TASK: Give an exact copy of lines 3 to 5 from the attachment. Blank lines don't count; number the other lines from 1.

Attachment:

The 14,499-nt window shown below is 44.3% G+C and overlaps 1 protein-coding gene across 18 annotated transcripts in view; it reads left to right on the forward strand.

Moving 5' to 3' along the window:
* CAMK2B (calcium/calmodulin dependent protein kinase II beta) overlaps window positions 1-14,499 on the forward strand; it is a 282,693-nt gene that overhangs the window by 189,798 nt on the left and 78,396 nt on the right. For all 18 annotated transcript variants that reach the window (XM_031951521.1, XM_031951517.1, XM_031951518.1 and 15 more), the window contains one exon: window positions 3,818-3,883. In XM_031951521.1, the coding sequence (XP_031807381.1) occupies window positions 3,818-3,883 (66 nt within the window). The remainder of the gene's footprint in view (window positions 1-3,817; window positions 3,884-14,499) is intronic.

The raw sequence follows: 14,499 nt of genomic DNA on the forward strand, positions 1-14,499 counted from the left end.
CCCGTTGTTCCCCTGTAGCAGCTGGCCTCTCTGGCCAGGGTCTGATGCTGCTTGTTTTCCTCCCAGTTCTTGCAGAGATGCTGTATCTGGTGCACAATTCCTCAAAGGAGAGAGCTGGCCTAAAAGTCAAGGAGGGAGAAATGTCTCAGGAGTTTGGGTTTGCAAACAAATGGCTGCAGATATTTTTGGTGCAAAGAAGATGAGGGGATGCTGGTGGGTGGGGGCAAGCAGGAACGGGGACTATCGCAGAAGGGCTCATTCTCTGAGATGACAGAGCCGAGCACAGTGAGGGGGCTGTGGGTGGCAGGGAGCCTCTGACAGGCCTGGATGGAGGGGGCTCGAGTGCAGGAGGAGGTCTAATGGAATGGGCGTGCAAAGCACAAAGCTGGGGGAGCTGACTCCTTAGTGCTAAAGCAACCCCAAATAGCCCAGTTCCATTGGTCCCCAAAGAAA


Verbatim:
* CAMK2B (calcium/calmodulin dependent protein kinase II beta) overlaps window positions 1-14,499 on the forward strand; it is a 282,693-nt gene that overhangs the window by 189,798 nt on the left and 78,396 nt on the right. For all 18 annotated transcript variants that reach the window (XM_031951521.1, XM_031951517.1, XM_031951518.1 and 15 more), the window contains one exon: window positions 3,818-3,883. In XM_031951521.1, the coding sequence (XP_031807381.1) occupies window positions 3,818-3,883 (66 nt within the window). The remainder of the gene's footprint in view (window positions 1-3,817; window positions 3,884-14,499) is intronic.

The raw sequence follows: 14,499 nt of genomic DNA on the forward strand, positions 1-14,499 counted from the left end.
CCCGTTGTTCCCCTGTAGCAGCTGGCCTCTCTGGCCAGGGTCTGATGCTGCTTGTTTTCCTCCCAGTTCTTGCAGAGATGCTGTATCTGGTGCACAATTCCTCAAAGGAGAGAGCTGGCCTAAAAGTCAAGGAGGGAGAAATGTCTCAGGAGTTTGGGTTTGCAAACAAATGGCTGCAGATATTTTTGGTGCAAAGAAGATGAGGGGATGCTGGTGGGTGGGGGCAAGCAGGAACGGGGACTATCGCAGAAGGGCTCATTCTCTGAGATGACAGAGCCGAGCACAGTGAGGGGGCTGTGGGTGGCAGGGAGCCTCTGACAGGCCTGGATGGAGGGGGCTCGAGTGCAGGAGGAGGTCTAATGGAATGGGCGTGCAAAGCACAAAGCTGGGGGAGCTGACTCCTTAGTGCTAAAGCAACCCCAAATAGCCCAGTTCCATTGGTCCCCAAAGAAA